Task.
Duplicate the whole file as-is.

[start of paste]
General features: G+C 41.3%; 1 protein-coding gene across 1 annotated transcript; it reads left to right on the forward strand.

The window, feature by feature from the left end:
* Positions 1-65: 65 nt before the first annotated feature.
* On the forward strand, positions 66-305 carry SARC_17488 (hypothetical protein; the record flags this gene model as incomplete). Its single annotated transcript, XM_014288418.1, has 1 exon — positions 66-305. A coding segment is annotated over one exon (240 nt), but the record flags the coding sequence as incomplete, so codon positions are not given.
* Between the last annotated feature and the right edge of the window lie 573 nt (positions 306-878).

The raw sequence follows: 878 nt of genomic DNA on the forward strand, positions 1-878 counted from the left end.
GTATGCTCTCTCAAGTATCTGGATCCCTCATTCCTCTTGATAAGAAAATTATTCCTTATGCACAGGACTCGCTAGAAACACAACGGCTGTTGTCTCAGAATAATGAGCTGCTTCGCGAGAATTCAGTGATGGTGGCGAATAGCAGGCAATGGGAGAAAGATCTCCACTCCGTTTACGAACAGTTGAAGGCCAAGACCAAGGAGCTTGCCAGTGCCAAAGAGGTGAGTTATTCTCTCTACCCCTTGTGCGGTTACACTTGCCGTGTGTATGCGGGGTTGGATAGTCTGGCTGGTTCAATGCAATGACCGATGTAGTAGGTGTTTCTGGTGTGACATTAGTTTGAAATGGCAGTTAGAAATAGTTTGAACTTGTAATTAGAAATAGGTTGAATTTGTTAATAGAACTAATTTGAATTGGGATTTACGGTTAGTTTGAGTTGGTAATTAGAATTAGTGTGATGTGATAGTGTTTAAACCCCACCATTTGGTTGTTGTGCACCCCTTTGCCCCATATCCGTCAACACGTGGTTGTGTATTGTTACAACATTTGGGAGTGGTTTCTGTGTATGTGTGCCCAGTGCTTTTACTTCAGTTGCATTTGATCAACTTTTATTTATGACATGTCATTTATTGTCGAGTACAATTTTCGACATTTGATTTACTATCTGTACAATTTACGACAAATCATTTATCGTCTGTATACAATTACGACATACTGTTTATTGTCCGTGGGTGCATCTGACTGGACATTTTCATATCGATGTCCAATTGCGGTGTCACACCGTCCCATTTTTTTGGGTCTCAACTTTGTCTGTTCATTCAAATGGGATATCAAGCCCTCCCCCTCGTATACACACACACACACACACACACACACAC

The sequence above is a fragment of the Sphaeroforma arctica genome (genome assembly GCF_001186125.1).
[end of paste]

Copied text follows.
General features: G+C 41.3%; 1 protein-coding gene across 1 annotated transcript; it reads left to right on the forward strand.

The window, feature by feature from the left end:
* Positions 1-65: 65 nt before the first annotated feature.
* On the forward strand, positions 66-305 carry SARC_17488 (hypothetical protein; the record flags this gene model as incomplete). Its single annotated transcript, XM_014288418.1, has 1 exon — positions 66-305. A coding segment is annotated over one exon (240 nt), but the record flags the coding sequence as incomplete, so codon positions are not given.
* Between the last annotated feature and the right edge of the window lie 573 nt (positions 306-878).

The raw sequence follows: 878 nt of genomic DNA on the forward strand, positions 1-878 counted from the left end.
GTATGCTCTCTCAAGTATCTGGATCCCTCATTCCTCTTGATAAGAAAATTATTCCTTATGCACAGGACTCGCTAGAAACACAACGGCTGTTGTCTCAGAATAATGAGCTGCTTCGCGAGAATTCAGTGATGGTGGCGAATAGCAGGCAATGGGAGAAAGATCTCCACTCCGTTTACGAACAGTTGAAGGCCAAGACCAAGGAGCTTGCCAGTGCCAAAGAGGTGAGTTATTCTCTCTACCCCTTGTGCGGTTACACTTGCCGTGTGTATGCGGGGTTGGATAGTCTGGCTGGTTCAATGCAATGACCGATGTAGTAGGTGTTTCTGGTGTGACATTAGTTTGAAATGGCAGTTAGAAATAGTTTGAACTTGTAATTAGAAATAGGTTGAATTTGTTAATAGAACTAATTTGAATTGGGATTTACGGTTAGTTTGAGTTGGTAATTAGAATTAGTGTGATGTGATAGTGTTTAAACCCCACCATTTGGTTGTTGTGCACCCCTTTGCCCCATATCCGTCAACACGTGGTTGTGTATTGTTACAACATTTGGGAGTGGTTTCTGTGTATGTGTGCCCAGTGCTTTTACTTCAGTTGCATTTGATCAACTTTTATTTATGACATGTCATTTATTGTCGAGTACAATTTTCGACATTTGATTTACTATCTGTACAATTTACGACAAATCATTTATCGTCTGTATACAATTACGACATACTGTTTATTGTCCGTGGGTGCATCTGACTGGACATTTTCATATCGATGTCCAATTGCGGTGTCACACCGTCCCATTTTTTTGGGTCTCAACTTTGTCTGTTCATTCAAATGGGATATCAAGCCCTCCCCCTCGTATACACACACACACACACACACACACACAC

The sequence above is a fragment of the Sphaeroforma arctica genome (genome assembly GCF_001186125.1).